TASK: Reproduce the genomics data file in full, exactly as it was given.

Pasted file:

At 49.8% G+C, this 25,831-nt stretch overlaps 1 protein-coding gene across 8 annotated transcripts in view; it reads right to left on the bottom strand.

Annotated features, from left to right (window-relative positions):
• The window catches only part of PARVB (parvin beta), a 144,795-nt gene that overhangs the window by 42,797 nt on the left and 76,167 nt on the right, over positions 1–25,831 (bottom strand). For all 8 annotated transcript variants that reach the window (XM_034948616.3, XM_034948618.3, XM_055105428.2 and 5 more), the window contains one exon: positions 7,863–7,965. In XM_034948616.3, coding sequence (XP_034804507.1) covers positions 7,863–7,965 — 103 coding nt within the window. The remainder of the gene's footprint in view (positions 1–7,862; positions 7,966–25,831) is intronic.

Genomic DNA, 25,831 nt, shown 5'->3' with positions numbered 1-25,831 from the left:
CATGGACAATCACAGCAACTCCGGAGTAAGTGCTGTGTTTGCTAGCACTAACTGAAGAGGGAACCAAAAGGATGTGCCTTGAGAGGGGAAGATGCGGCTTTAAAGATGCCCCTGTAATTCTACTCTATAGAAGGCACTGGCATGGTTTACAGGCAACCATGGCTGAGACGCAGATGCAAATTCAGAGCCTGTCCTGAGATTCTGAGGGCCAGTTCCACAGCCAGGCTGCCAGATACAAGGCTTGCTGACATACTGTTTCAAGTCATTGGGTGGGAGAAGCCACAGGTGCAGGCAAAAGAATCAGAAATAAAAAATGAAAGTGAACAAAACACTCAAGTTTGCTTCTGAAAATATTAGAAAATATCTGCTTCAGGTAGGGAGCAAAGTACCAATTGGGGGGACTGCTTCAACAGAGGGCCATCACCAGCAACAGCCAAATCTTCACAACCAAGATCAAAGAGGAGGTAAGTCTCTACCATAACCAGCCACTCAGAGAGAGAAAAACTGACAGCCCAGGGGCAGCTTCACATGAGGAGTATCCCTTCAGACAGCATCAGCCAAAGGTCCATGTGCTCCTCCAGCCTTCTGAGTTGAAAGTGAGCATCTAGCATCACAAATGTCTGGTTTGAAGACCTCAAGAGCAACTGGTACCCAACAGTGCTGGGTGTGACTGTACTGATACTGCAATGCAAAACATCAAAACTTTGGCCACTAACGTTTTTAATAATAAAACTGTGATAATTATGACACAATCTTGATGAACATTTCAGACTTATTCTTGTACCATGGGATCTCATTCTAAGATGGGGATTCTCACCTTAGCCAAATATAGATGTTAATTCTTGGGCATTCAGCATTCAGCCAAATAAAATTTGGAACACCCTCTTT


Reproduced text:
At 49.8% G+C, this 25,831-nt stretch overlaps 1 protein-coding gene across 8 annotated transcripts in view; it reads right to left on the bottom strand.

Annotated features, from left to right (window-relative positions):
• The window catches only part of PARVB (parvin beta), a 144,795-nt gene that overhangs the window by 42,797 nt on the left and 76,167 nt on the right, over positions 1–25,831 (bottom strand). For all 8 annotated transcript variants that reach the window (XM_034948616.3, XM_034948618.3, XM_055105428.2 and 5 more), the window contains one exon: positions 7,863–7,965. In XM_034948616.3, coding sequence (XP_034804507.1) covers positions 7,863–7,965 — 103 coding nt within the window. The remainder of the gene's footprint in view (positions 1–7,862; positions 7,966–25,831) is intronic.

Genomic DNA, 25,831 nt, shown 5'->3' with positions numbered 1-25,831 from the left:
CATGGACAATCACAGCAACTCCGGAGTAAGTGCTGTGTTTGCTAGCACTAACTGAAGAGGGAACCAAAAGGATGTGCCTTGAGAGGGGAAGATGCGGCTTTAAAGATGCCCCTGTAATTCTACTCTATAGAAGGCACTGGCATGGTTTACAGGCAACCATGGCTGAGACGCAGATGCAAATTCAGAGCCTGTCCTGAGATTCTGAGGGCCAGTTCCACAGCCAGGCTGCCAGATACAAGGCTTGCTGACATACTGTTTCAAGTCATTGGGTGGGAGAAGCCACAGGTGCAGGCAAAAGAATCAGAAATAAAAAATGAAAGTGAACAAAACACTCAAGTTTGCTTCTGAAAATATTAGAAAATATCTGCTTCAGGTAGGGAGCAAAGTACCAATTGGGGGGACTGCTTCAACAGAGGGCCATCACCAGCAACAGCCAAATCTTCACAACCAAGATCAAAGAGGAGGTAAGTCTCTACCATAACCAGCCACTCAGAGAGAGAAAAACTGACAGCCCAGGGGCAGCTTCACATGAGGAGTATCCCTTCAGACAGCATCAGCCAAAGGTCCATGTGCTCCTCCAGCCTTCTGAGTTGAAAGTGAGCATCTAGCATCACAAATGTCTGGTTTGAAGACCTCAAGAGCAACTGGTACCCAACAGTGCTGGGTGTGACTGTACTGATACTGCAATGCAAAACATCAAAACTTTGGCCACTAACGTTTTTAATAATAAAACTGTGATAATTATGACACAATCTTGATGAACATTTCAGACTTATTCTTGTACCATGGGATCTCATTCTAAGATGGGGATTCTCACCTTAGCCAAATATAGATGTTAATTCTTGGGCATTCAGCATTCAGCCAAATAAAATTTGGAACACCCTCTTT